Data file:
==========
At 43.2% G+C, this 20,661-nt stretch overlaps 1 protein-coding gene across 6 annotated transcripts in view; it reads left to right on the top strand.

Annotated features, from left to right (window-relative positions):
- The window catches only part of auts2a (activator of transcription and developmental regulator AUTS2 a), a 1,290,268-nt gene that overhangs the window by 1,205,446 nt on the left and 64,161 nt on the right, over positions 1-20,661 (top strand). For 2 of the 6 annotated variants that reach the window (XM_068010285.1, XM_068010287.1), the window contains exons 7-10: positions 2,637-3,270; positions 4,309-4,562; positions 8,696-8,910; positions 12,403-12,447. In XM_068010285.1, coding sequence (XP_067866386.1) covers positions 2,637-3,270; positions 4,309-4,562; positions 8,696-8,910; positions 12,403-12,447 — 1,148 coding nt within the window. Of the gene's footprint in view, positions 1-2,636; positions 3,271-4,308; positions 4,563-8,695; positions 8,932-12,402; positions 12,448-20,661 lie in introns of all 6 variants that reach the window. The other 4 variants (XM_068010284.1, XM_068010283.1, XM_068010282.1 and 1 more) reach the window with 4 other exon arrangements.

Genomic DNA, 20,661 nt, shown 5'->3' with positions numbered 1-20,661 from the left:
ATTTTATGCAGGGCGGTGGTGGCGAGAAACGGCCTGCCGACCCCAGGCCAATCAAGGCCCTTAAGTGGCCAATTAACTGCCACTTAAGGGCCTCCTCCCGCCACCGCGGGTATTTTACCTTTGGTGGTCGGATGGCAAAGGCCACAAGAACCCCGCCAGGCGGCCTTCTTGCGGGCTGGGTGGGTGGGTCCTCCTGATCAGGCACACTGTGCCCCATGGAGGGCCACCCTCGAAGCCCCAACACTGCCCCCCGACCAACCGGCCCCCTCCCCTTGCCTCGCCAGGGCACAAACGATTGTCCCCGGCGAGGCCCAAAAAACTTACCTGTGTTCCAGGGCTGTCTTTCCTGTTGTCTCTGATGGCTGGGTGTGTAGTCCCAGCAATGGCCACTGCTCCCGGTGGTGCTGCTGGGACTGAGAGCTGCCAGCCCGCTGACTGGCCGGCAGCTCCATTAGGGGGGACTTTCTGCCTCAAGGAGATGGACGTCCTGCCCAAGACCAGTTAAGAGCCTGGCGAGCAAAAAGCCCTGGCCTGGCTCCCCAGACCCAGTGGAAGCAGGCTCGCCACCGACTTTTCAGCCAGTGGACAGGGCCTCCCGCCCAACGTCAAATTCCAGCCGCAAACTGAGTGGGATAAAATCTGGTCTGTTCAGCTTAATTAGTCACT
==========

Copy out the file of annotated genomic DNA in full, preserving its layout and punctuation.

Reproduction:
At 43.2% G+C, this 20,661-nt stretch overlaps 1 protein-coding gene across 6 annotated transcripts in view; it reads left to right on the top strand.

Annotated features, from left to right (window-relative positions):
- The window catches only part of auts2a (activator of transcription and developmental regulator AUTS2 a), a 1,290,268-nt gene that overhangs the window by 1,205,446 nt on the left and 64,161 nt on the right, over positions 1-20,661 (top strand). For 2 of the 6 annotated variants that reach the window (XM_068010285.1, XM_068010287.1), the window contains exons 7-10: positions 2,637-3,270; positions 4,309-4,562; positions 8,696-8,910; positions 12,403-12,447. In XM_068010285.1, coding sequence (XP_067866386.1) covers positions 2,637-3,270; positions 4,309-4,562; positions 8,696-8,910; positions 12,403-12,447 — 1,148 coding nt within the window. Of the gene's footprint in view, positions 1-2,636; positions 3,271-4,308; positions 4,563-8,695; positions 8,932-12,402; positions 12,448-20,661 lie in introns of all 6 variants that reach the window. The other 4 variants (XM_068010284.1, XM_068010283.1, XM_068010282.1 and 1 more) reach the window with 4 other exon arrangements.

Genomic DNA, 20,661 nt, shown 5'->3' with positions numbered 1-20,661 from the left:
ATTTTATGCAGGGCGGTGGTGGCGAGAAACGGCCTGCCGACCCCAGGCCAATCAAGGCCCTTAAGTGGCCAATTAACTGCCACTTAAGGGCCTCCTCCCGCCACCGCGGGTATTTTACCTTTGGTGGTCGGATGGCAAAGGCCACAAGAACCCCGCCAGGCGGCCTTCTTGCGGGCTGGGTGGGTGGGTCCTCCTGATCAGGCACACTGTGCCCCATGGAGGGCCACCCTCGAAGCCCCAACACTGCCCCCCGACCAACCGGCCCCCTCCCCTTGCCTCGCCAGGGCACAAACGATTGTCCCCGGCGAGGCCCAAAAAACTTACCTGTGTTCCAGGGCTGTCTTTCCTGTTGTCTCTGATGGCTGGGTGTGTAGTCCCAGCAATGGCCACTGCTCCCGGTGGTGCTGCTGGGACTGAGAGCTGCCAGCCCGCTGACTGGCCGGCAGCTCCATTAGGGGGGACTTTCTGCCTCAAGGAGATGGACGTCCTGCCCAAGACCAGTTAAGAGCCTGGCGAGCAAAAAGCCCTGGCCTGGCTCCCCAGACCCAGTGGAAGCAGGCTCGCCACCGACTTTTCAGCCAGTGGACAGGGCCTCCCGCCCAACGTCAAATTCCAGCCGCAAACTGAGTGGGATAAAATCTGGTCTGTTCAGCTTAATTAGTCACT